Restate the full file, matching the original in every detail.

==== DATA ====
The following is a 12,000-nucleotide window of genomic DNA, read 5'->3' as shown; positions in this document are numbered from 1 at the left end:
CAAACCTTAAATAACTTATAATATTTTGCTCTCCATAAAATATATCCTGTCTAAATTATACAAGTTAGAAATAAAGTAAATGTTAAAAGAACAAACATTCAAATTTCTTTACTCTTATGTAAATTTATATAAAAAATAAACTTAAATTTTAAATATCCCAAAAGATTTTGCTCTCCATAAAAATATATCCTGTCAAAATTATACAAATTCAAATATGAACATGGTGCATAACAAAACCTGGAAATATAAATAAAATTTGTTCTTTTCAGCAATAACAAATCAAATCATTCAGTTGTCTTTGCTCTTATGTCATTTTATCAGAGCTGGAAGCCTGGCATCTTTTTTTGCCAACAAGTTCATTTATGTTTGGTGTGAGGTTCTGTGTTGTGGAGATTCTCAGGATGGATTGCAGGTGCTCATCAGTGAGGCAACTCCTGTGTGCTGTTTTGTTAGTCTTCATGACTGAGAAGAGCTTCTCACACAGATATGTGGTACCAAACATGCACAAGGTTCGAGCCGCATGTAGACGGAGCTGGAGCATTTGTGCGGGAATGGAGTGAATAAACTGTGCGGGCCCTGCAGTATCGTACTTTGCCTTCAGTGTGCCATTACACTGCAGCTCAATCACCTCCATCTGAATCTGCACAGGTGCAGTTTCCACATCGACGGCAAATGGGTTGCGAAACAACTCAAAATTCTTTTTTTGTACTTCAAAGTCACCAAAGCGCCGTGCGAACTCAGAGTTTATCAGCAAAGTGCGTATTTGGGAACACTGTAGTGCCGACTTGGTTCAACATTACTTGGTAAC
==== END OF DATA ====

The following is a 12,000-nucleotide window of genomic DNA, read 5'->3' as shown; positions in this document are numbered from 1 at the left end:
CAAACCTTAAATAACTTATAATATTTTGCTCTCCATAAAATATATCCTGTCTAAATTATACAAGTTAGAAATAAAGTAAATGTTAAAAGAACAAACATTCAAATTTCTTTACTCTTATGTAAATTTATATAAAAAATAAACTTAAATTTTAAATATCCCAAAAGATTTTGCTCTCCATAAAAATATATCCTGTCAAAATTATACAAATTCAAATATGAACATGGTGCATAACAAAACCTGGAAATATAAATAAAATTTGTTCTTTTCAGCAATAACAAATCAAATCATTCAGTTGTCTTTGCTCTTATGTCATTTTATCAGAGCTGGAAGCCTGGCATCTTTTTTTGCCAACAAGTTCATTTATGTTTGGTGTGAGGTTCTGTGTTGTGGAGATTCTCAGGATGGATTGCAGGTGCTCATCAGTGAGGCAACTCCTGTGTGCTGTTTTGTTAGTCTTCATGACTGAGAAGAGCTTCTCACACAGATATGTGGTACCAAACATGCACAAGGTTCGAGCCGCATGTAGACGGAGCTGGAGCATTTGTGCGGGAATGGAGTGAATAAACTGTGCGGGCCCTGCAGTATCGTACTTTGCCTTCAGTGTGCCATTACACTGCAGCTCAATCACCTCCATCTGAATCTGCACAGGTGCAGTTTCCACATCGACGGCAAATGGGTTGCGAAACAACTCAAAATTCTTTTTTTGTACTTCAAAGTCACCAAAGCGCCGTGCGAACTCAGAGTTTATCAGCAAAGTGCGTATTTGGGAACACTGTAGTGCCGACTTGGTTCAACATTACTTGGTAAC